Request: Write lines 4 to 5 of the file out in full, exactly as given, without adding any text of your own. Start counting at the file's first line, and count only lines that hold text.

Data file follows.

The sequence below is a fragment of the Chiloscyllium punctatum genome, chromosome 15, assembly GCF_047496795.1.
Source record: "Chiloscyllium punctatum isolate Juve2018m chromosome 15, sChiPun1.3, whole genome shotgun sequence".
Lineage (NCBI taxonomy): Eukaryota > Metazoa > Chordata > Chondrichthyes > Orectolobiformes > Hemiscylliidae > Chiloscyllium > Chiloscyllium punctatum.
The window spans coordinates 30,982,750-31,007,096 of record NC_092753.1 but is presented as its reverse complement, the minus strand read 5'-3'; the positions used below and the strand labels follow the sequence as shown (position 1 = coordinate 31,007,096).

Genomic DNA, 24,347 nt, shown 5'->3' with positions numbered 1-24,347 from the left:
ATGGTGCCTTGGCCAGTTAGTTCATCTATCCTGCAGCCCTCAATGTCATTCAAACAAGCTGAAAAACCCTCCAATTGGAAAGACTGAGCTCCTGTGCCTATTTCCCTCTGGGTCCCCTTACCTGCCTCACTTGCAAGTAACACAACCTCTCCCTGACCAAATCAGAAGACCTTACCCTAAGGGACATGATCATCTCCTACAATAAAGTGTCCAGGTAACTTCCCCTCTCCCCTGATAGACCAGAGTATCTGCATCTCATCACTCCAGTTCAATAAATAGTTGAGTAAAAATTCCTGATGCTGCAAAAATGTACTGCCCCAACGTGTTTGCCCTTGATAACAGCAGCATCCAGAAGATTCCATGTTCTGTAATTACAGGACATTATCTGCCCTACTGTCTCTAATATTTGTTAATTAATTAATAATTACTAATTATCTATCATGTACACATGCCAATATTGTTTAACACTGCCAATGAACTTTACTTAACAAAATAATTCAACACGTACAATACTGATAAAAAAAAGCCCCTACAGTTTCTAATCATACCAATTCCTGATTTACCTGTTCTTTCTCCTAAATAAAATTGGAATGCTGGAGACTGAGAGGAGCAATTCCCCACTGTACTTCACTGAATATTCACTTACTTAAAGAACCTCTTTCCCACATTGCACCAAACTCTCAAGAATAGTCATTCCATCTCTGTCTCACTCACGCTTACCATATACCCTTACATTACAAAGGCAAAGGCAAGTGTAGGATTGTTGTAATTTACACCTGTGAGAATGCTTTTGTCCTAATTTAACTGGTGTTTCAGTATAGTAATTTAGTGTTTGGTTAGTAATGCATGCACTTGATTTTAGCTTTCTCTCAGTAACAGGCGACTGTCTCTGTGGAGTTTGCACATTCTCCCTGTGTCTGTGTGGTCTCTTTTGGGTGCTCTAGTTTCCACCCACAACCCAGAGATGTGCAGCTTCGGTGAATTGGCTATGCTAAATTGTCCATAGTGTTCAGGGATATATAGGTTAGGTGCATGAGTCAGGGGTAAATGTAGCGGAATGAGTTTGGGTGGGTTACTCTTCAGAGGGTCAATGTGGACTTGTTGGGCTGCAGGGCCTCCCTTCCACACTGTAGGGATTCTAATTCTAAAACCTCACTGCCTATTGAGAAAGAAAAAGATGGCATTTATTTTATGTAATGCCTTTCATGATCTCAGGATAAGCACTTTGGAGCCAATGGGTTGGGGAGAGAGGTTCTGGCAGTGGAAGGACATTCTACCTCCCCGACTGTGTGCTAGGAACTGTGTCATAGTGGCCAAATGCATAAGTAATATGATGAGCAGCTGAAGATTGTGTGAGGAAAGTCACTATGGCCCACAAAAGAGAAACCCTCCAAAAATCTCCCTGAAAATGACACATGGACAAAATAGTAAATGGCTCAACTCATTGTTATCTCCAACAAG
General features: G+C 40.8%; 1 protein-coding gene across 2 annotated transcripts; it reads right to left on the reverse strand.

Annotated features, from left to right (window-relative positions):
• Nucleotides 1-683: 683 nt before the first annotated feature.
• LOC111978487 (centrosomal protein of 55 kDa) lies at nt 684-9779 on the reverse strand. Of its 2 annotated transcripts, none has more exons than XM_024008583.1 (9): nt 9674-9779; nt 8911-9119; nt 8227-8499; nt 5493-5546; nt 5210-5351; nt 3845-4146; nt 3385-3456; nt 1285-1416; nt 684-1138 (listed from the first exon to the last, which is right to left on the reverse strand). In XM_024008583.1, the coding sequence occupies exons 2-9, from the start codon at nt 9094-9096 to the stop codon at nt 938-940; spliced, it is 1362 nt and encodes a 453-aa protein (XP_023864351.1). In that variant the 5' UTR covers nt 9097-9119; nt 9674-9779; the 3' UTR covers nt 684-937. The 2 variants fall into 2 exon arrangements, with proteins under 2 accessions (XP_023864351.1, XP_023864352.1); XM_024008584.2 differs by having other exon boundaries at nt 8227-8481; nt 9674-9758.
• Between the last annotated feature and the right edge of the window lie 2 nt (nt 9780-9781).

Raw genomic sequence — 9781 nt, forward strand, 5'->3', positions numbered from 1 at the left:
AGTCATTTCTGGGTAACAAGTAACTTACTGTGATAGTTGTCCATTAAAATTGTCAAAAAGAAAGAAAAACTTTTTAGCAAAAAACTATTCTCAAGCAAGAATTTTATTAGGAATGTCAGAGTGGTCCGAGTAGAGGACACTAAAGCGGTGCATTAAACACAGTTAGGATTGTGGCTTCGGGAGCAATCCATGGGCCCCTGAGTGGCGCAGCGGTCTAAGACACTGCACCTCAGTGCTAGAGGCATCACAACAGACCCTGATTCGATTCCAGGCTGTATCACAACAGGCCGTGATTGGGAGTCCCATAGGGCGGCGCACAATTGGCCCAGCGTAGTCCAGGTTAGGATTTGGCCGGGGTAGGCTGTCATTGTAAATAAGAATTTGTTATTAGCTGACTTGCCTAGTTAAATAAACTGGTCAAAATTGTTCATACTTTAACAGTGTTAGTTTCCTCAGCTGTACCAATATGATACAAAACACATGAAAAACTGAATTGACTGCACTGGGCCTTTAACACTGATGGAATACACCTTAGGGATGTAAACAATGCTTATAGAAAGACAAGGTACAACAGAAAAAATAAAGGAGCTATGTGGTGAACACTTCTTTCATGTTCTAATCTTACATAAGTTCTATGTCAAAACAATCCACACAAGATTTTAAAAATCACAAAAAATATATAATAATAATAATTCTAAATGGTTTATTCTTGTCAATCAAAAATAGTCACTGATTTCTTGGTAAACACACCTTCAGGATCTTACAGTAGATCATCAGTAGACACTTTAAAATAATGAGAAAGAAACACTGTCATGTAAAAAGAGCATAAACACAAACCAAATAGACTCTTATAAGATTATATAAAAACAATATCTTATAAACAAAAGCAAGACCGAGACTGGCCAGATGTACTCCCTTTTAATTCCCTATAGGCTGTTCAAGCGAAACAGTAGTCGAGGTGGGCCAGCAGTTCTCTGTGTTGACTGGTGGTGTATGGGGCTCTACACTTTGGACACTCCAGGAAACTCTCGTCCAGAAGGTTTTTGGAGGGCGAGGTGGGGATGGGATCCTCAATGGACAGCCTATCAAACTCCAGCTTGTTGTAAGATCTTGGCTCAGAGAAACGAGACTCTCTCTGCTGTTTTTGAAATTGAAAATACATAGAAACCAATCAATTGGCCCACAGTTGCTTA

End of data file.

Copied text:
The window spans coordinates 30,982,750-31,007,096 of record NC_092753.1 but is presented as its reverse complement, the minus strand read 5'-3'; the positions used below and the strand labels follow the sequence as shown (position 1 = coordinate 31,007,096).

Genomic DNA, 24,347 nt, shown 5'->3' with positions numbered 1-24,347 from the left: